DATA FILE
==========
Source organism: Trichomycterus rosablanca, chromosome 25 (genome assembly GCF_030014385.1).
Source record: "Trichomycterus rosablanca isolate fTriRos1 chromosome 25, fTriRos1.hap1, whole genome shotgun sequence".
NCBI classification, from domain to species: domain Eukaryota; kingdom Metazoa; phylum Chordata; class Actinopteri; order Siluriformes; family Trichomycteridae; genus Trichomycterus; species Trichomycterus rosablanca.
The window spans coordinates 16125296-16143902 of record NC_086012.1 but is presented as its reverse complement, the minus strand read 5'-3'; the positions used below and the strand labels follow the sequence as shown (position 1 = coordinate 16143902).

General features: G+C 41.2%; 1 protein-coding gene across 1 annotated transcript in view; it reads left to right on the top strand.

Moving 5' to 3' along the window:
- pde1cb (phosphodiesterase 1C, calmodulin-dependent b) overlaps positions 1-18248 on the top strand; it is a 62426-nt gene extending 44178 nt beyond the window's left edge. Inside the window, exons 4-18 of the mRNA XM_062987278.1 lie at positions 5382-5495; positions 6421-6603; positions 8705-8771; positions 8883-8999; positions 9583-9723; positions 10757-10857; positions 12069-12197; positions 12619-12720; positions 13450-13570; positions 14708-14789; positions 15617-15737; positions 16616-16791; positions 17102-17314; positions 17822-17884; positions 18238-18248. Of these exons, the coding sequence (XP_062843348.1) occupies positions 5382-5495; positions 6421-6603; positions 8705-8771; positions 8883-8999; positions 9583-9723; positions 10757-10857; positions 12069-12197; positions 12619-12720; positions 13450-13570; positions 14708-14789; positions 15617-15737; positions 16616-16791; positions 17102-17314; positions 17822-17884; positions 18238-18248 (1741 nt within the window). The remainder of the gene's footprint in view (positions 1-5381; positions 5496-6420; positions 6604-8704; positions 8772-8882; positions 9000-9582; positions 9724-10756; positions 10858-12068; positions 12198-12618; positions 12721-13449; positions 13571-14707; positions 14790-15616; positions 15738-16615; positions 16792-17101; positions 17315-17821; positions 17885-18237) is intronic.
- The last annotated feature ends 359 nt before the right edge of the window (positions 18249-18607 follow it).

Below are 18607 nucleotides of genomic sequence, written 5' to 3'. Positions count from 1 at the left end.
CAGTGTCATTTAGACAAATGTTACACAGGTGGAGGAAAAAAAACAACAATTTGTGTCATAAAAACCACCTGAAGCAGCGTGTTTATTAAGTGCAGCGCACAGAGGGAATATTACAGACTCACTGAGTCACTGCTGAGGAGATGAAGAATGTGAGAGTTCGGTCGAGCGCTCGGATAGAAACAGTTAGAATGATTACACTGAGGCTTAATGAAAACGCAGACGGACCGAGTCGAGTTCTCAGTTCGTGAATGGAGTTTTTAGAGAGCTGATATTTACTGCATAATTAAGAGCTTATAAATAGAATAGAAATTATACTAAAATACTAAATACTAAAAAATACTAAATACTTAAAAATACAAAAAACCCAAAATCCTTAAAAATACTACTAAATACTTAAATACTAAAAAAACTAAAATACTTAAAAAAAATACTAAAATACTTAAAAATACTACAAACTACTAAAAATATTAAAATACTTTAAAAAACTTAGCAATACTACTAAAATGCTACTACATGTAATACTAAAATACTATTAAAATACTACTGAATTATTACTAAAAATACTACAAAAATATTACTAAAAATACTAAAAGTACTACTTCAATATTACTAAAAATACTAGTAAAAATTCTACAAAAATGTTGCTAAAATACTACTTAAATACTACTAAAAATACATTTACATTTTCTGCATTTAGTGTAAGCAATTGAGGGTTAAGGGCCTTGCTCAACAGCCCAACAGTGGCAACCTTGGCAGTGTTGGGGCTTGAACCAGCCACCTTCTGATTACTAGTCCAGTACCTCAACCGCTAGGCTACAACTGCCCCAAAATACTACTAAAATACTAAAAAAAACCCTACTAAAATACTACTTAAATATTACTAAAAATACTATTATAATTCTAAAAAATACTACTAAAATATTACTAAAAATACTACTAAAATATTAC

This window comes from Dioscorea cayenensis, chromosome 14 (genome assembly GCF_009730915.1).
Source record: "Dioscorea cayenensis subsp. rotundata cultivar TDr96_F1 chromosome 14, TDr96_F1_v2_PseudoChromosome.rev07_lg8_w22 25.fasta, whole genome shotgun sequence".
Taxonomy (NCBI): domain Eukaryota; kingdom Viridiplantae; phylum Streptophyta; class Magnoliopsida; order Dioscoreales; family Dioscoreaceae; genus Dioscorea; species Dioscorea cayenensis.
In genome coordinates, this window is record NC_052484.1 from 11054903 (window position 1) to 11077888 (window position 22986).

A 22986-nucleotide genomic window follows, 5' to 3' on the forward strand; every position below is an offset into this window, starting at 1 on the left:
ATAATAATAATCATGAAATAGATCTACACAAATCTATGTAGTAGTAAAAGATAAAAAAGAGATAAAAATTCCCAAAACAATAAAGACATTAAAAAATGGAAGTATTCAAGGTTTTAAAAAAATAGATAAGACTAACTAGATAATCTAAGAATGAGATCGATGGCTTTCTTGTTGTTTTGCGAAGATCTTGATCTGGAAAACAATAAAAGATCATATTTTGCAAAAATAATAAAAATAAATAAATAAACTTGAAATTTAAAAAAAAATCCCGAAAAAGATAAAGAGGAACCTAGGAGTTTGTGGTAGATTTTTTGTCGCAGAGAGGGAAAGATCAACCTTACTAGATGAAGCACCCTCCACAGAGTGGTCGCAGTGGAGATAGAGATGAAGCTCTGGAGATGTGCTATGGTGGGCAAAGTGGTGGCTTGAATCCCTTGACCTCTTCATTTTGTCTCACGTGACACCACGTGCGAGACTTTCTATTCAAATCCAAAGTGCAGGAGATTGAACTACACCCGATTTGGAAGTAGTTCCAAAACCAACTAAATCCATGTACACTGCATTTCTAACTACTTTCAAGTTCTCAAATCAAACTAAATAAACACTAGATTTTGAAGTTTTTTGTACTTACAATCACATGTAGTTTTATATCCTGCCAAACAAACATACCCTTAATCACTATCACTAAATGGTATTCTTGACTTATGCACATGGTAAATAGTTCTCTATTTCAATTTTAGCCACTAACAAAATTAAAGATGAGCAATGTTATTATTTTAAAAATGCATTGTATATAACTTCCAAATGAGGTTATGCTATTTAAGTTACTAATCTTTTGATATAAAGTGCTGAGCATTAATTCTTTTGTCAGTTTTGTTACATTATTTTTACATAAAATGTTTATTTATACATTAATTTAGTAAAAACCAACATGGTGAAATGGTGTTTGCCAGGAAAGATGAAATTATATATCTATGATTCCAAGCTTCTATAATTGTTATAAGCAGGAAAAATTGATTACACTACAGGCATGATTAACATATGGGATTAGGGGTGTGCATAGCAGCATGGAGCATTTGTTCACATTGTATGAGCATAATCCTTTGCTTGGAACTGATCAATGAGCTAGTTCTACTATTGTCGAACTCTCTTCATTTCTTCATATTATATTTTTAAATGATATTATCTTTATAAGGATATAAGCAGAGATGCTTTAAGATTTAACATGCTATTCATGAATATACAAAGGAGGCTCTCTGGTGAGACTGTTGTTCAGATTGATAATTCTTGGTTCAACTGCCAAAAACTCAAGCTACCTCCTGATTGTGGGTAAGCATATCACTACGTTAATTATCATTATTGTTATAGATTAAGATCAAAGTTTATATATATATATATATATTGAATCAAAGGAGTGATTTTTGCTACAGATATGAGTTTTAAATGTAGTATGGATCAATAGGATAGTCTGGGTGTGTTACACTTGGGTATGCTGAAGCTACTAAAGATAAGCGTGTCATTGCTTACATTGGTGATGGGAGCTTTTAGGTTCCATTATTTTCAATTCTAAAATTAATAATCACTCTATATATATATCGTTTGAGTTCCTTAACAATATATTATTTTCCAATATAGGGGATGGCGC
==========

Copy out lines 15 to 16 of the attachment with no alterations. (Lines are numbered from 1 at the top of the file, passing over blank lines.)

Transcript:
A 22986-nucleotide genomic window follows, 5' to 3' on the forward strand; every position below is an offset into this window, starting at 1 on the left:
ATAATAATAATCATGAAATAGATCTACACAAATCTATGTAGTAGTAAAAGATAAAAAAGAGATAAAAATTCCCAAAACAATAAAGACATTAAAAAATGGAAGTATTCAAGGTTTTAAAAAAATAGATAAGACTAACTAGATAATCTAAGAATGAGATCGATGGCTTTCTTGTTGTTTTGCGAAGATCTTGATCTGGAAAACAATAAAAGATCATATTTTGCAAAAATAATAAAAATAAATAAATAAACTTGAAATTTAAAAAAAAATCCCGAAAAAGATAAAGAGGAACCTAGGAGTTTGTGGTAGATTTTTTGTCGCAGAGAGGGAAAGATCAACCTTACTAGATGAAGCACCCTCCACAGAGTGGTCGCAGTGGAGATAGAGATGAAGCTCTGGAGATGTGCTATGGTGGGCAAAGTGGTGGCTTGAATCCCTTGACCTCTTCATTTTGTCTCACGTGACACCACGTGCGAGACTTTCTATTCAAATCCAAAGTGCAGGAGATTGAACTACACCCGATTTGGAAGTAGTTCCAAAACCAACTAAATCCATGTACACTGCATTTCTAACTACTTTCAAGTTCTCAAATCAAACTAAATAAACACTAGATTTTGAAGTTTTTTGTACTTACAATCACATGTAGTTTTATATCCTGCCAAACAAACATACCCTTAATCACTATCACTAAATGGTATTCTTGACTTATGCACATGGTAAATAGTTCTCTATTTCAATTTTAGCCACTAACAAAATTAAAGATGAGCAATGTTATTATTTTAAAAATGCATTGTATATAACTTCCAAATGAGGTTATGCTATTTAAGTTACTAATCTTTTGATATAAAGTGCTGAGCATTAATTCTTTTGTCAGTTTTGTTACATTATTTTTACATAAAATGTTTATTTATACATTAATTTAGTAAAAACCAACATGGTGAAATGGTGTTTGCCAGGAAAGATGAAATTATATATCTATGATTCCAAGCTTCTATAATTGTTATAAGCAGGAAAAATTGATTACACTACAGGCATGATTAACATATGGGATTAGGGGTGTGCATAGCAGCATGGAGCATTTGTTCACATTGTATGAGCATAATCCTTTGCTTGGAACTGATCAATGAGCTAGTTCTACTATTGTCGAACTCTCTTCATTTCTTCATATTATATTTTTAAATGATATTATCTTTATAAGGATATAAGCAGAGATGCTTTAAGATTTAACATGCTATTCATGAATATACAAAGGAGGCTCTCTGGTGAGACTGTTGTTCAGATTGATAATTCTTGGTTCAACTGCCAAAAACTCAAGCTACCTCCTGATTGTGGGTAAGCATATCACTACGTTAATTATCATTATTGTTATAGATTAAGATCAAAGTTTATATATATATATATATATTGAATCAAAGGAGTGATTTTTGCTACAGATATGAGTTTTAAATGTAGTATGGATCAATAGGATAGTCTGGGTGTGTTACACTTGGGTATGCTGAAGCTACTAAAGATAAGCGTGTCATTGCTTACATTGGTGATGGGAGCTTTTAGGTTCCATTATTTTCAATTCTAAAATTAATAATCACTCTATATATATATCGTTTGAGTTCCTTAACAATATATTATTTTCCAATATAGGGGATGGCGC